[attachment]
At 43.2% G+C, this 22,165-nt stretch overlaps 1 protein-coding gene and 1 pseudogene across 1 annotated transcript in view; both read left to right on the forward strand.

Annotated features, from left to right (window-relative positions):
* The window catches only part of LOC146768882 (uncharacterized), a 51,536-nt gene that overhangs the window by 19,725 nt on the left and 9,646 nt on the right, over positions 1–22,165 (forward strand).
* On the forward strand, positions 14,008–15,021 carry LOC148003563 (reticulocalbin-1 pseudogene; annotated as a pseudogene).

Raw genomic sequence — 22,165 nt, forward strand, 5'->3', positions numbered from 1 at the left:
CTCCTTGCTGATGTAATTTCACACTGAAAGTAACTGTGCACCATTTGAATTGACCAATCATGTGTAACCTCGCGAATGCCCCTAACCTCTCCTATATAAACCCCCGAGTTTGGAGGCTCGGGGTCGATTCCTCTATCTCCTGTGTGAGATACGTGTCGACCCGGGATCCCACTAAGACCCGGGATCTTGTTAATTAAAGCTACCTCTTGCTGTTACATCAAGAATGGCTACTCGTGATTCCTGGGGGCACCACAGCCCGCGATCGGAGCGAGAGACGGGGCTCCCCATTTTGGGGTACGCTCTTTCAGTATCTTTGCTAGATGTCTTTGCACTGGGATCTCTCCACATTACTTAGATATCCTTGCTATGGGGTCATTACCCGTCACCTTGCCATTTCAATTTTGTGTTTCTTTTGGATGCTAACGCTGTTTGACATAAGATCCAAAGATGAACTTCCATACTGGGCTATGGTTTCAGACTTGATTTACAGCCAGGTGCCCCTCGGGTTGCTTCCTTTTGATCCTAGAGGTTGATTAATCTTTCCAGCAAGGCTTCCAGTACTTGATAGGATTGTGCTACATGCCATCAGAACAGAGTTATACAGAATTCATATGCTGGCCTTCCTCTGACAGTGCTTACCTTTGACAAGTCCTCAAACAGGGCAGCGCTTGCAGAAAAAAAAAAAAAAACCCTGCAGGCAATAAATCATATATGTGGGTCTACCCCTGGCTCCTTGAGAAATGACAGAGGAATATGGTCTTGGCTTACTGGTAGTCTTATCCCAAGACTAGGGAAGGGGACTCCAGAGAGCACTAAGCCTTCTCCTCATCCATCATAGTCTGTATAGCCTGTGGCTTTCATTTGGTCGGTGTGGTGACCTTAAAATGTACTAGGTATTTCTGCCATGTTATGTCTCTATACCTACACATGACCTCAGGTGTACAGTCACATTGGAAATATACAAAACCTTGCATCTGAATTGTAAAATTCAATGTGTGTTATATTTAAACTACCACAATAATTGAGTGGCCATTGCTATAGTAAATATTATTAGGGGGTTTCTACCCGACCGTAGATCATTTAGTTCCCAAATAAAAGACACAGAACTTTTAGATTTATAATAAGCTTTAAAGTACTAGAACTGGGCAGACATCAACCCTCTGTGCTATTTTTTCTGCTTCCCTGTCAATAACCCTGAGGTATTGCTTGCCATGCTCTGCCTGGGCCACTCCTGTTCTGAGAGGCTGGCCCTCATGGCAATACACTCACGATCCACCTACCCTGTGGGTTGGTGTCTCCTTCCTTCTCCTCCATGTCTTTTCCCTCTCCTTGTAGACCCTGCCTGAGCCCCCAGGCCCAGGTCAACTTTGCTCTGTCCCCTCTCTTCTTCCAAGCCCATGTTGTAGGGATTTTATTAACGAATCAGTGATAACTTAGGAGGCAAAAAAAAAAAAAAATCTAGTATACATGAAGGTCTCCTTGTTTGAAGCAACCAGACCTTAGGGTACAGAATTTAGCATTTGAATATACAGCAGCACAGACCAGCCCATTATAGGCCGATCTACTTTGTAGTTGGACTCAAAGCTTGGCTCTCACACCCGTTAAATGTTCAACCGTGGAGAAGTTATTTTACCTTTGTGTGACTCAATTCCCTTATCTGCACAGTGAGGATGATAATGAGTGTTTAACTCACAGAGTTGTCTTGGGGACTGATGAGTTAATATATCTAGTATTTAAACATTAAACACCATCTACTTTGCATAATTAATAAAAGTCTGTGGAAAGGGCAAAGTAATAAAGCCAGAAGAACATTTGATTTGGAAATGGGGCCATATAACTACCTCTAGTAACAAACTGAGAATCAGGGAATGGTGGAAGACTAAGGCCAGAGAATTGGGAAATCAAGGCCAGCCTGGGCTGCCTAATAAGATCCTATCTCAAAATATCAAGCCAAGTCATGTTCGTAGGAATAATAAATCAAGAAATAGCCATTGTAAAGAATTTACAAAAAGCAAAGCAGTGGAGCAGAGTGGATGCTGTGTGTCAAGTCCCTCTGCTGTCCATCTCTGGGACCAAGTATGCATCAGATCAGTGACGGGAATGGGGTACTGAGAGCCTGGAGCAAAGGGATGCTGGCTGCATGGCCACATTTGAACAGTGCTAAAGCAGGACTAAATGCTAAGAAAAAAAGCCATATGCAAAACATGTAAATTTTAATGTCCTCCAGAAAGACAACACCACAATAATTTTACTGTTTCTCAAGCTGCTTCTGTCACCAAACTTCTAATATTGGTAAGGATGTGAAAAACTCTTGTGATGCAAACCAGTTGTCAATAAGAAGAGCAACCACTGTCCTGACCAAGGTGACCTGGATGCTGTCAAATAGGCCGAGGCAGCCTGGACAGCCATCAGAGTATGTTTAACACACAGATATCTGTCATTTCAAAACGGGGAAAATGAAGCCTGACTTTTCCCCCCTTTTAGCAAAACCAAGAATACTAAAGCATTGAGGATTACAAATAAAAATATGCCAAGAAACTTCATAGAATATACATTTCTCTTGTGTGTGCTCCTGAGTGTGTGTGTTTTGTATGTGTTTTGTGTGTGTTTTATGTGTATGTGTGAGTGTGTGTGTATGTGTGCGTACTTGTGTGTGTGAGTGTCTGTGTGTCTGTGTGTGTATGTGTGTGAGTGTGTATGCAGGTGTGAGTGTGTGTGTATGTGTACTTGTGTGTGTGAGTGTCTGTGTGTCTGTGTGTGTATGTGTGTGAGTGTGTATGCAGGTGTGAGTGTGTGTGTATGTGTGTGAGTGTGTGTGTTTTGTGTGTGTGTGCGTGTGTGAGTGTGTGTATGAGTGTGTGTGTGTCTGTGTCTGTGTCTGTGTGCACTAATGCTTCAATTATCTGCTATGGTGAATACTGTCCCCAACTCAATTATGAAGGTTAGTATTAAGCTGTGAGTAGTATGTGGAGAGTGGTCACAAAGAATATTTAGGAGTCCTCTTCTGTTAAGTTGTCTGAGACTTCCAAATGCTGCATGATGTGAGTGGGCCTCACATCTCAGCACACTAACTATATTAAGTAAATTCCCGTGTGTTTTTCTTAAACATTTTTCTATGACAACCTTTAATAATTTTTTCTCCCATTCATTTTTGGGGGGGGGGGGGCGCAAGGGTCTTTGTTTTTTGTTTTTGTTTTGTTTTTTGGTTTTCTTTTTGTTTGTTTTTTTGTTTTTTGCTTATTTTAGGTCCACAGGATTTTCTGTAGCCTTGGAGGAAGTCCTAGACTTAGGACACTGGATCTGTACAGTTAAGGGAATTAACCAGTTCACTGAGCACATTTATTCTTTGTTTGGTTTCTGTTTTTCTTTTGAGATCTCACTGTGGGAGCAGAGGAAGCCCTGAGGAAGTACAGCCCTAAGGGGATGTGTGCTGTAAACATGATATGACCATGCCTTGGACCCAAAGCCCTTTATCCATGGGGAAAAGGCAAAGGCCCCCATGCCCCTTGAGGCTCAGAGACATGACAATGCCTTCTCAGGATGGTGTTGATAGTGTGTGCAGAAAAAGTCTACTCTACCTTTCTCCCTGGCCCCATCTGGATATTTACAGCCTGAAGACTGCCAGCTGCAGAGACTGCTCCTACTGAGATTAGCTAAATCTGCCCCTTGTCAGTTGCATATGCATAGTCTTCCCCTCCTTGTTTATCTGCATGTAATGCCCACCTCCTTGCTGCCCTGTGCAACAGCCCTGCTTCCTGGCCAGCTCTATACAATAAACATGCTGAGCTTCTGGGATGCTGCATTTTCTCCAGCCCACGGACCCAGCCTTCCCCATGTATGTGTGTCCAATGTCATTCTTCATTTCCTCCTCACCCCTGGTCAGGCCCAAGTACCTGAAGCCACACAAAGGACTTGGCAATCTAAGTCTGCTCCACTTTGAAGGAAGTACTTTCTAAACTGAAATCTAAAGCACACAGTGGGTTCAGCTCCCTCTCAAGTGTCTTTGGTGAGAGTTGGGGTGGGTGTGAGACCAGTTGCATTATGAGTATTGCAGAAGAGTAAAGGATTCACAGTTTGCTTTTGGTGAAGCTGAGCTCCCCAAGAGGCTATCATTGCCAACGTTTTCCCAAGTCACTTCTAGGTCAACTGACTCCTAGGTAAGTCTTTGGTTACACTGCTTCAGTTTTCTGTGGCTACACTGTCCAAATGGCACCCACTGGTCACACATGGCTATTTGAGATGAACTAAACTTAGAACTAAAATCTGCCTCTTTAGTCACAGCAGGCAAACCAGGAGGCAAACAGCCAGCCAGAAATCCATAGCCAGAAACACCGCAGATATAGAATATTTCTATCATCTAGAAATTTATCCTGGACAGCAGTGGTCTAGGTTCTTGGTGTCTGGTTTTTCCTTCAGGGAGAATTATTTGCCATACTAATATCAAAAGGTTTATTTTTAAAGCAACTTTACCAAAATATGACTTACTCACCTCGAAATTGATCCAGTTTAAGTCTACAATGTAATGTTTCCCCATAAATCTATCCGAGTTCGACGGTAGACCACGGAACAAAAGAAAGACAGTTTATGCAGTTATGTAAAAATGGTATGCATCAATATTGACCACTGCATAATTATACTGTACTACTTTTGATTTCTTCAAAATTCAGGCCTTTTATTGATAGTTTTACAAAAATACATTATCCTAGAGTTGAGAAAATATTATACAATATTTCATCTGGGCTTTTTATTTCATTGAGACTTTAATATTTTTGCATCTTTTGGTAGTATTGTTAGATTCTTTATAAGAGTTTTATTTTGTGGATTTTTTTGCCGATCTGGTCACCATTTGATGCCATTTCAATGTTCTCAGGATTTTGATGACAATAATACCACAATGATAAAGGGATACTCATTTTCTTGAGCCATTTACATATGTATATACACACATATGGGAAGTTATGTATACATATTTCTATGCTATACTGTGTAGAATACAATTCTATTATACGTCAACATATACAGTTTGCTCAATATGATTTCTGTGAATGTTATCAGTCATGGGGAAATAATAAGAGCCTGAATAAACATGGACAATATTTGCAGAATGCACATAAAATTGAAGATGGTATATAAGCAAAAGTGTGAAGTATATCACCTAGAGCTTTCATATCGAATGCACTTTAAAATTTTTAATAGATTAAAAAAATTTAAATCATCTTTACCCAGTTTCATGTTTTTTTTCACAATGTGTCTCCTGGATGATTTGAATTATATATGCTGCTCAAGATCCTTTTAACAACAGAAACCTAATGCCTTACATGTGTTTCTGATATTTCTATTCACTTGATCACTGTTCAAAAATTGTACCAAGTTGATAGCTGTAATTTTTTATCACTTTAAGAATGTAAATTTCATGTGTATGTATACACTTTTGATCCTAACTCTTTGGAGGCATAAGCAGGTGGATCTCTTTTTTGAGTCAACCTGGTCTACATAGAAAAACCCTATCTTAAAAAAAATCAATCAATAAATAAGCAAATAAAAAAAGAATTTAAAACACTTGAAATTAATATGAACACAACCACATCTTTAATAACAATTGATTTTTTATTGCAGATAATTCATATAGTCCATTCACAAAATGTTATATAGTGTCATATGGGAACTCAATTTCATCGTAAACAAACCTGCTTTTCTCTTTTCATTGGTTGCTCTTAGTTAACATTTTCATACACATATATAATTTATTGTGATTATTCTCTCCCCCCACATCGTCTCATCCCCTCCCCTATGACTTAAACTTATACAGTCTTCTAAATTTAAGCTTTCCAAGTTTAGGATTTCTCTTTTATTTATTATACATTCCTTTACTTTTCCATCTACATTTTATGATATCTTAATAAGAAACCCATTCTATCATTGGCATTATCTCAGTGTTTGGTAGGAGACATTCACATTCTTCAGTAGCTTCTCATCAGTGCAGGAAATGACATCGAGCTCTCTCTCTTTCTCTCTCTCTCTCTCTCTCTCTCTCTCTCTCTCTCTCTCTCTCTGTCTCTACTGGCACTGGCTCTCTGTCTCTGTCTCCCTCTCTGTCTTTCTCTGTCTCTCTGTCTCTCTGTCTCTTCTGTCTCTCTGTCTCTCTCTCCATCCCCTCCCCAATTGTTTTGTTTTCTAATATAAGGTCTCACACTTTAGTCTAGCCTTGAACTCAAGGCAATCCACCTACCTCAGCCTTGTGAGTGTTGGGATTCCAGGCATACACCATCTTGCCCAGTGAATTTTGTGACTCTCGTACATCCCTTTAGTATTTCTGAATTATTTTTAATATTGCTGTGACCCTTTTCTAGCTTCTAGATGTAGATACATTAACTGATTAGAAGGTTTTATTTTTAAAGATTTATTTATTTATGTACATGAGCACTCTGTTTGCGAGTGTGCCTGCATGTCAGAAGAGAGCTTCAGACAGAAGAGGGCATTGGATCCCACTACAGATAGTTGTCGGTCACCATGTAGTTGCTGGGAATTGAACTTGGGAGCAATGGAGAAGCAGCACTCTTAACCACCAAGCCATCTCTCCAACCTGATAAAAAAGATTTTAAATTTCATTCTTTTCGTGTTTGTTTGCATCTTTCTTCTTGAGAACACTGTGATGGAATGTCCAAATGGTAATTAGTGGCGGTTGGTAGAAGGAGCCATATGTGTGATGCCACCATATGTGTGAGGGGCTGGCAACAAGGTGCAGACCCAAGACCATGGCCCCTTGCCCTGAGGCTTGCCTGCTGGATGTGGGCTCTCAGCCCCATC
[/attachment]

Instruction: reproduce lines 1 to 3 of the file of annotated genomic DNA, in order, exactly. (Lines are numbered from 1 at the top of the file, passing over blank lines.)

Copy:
At 43.2% G+C, this 22,165-nt stretch overlaps 1 protein-coding gene and 1 pseudogene across 1 annotated transcript in view; both read left to right on the forward strand.

Annotated features, from left to right (window-relative positions):
* The window catches only part of LOC146768882 (uncharacterized), a 51,536-nt gene that overhangs the window by 19,725 nt on the left and 9,646 nt on the right, over positions 1–22,165 (forward strand).